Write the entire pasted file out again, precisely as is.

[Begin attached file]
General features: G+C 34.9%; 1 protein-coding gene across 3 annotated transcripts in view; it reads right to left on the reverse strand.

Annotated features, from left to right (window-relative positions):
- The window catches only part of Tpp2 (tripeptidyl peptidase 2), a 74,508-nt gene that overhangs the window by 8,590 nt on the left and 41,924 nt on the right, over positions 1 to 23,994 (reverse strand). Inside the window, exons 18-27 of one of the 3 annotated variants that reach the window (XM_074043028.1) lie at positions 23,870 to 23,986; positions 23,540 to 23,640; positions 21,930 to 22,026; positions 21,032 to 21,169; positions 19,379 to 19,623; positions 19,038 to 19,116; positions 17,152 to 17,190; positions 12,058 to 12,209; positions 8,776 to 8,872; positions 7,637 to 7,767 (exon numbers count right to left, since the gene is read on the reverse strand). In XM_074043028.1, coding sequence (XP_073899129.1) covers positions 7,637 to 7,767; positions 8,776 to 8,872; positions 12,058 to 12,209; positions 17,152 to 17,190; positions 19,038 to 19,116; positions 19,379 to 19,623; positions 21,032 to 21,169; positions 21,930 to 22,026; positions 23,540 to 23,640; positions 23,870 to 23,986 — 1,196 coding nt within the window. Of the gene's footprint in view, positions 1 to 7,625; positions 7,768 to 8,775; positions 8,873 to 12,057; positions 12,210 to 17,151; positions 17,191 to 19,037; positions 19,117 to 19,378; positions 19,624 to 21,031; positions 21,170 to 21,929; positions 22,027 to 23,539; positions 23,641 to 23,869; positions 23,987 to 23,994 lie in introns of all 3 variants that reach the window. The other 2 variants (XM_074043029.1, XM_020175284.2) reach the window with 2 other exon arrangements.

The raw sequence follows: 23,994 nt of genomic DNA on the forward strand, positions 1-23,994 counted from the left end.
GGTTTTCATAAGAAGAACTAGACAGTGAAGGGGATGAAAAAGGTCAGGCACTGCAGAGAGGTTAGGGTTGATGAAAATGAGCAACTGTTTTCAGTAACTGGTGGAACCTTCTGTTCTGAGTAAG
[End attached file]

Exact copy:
General features: G+C 34.9%; 1 protein-coding gene across 3 annotated transcripts in view; it reads right to left on the reverse strand.

Annotated features, from left to right (window-relative positions):
- The window catches only part of Tpp2 (tripeptidyl peptidase 2), a 74,508-nt gene that overhangs the window by 8,590 nt on the left and 41,924 nt on the right, over positions 1 to 23,994 (reverse strand). Inside the window, exons 18-27 of one of the 3 annotated variants that reach the window (XM_074043028.1) lie at positions 23,870 to 23,986; positions 23,540 to 23,640; positions 21,930 to 22,026; positions 21,032 to 21,169; positions 19,379 to 19,623; positions 19,038 to 19,116; positions 17,152 to 17,190; positions 12,058 to 12,209; positions 8,776 to 8,872; positions 7,637 to 7,767 (exon numbers count right to left, since the gene is read on the reverse strand). In XM_074043028.1, coding sequence (XP_073899129.1) covers positions 7,637 to 7,767; positions 8,776 to 8,872; positions 12,058 to 12,209; positions 17,152 to 17,190; positions 19,038 to 19,116; positions 19,379 to 19,623; positions 21,032 to 21,169; positions 21,930 to 22,026; positions 23,540 to 23,640; positions 23,870 to 23,986 — 1,196 coding nt within the window. Of the gene's footprint in view, positions 1 to 7,625; positions 7,768 to 8,775; positions 8,873 to 12,057; positions 12,210 to 17,151; positions 17,191 to 19,037; positions 19,117 to 19,378; positions 19,624 to 21,031; positions 21,170 to 21,929; positions 22,027 to 23,539; positions 23,641 to 23,869; positions 23,987 to 23,994 lie in introns of all 3 variants that reach the window. The other 2 variants (XM_074043029.1, XM_020175284.2) reach the window with 2 other exon arrangements.

The raw sequence follows: 23,994 nt of genomic DNA on the forward strand, positions 1-23,994 counted from the left end.
GGTTTTCATAAGAAGAACTAGACAGTGAAGGGGATGAAAAAGGTCAGGCACTGCAGAGAGGTTAGGGTTGATGAAAATGAGCAACTGTTTTCAGTAACTGGTGGAACCTTCTGTTCTGAGTAAG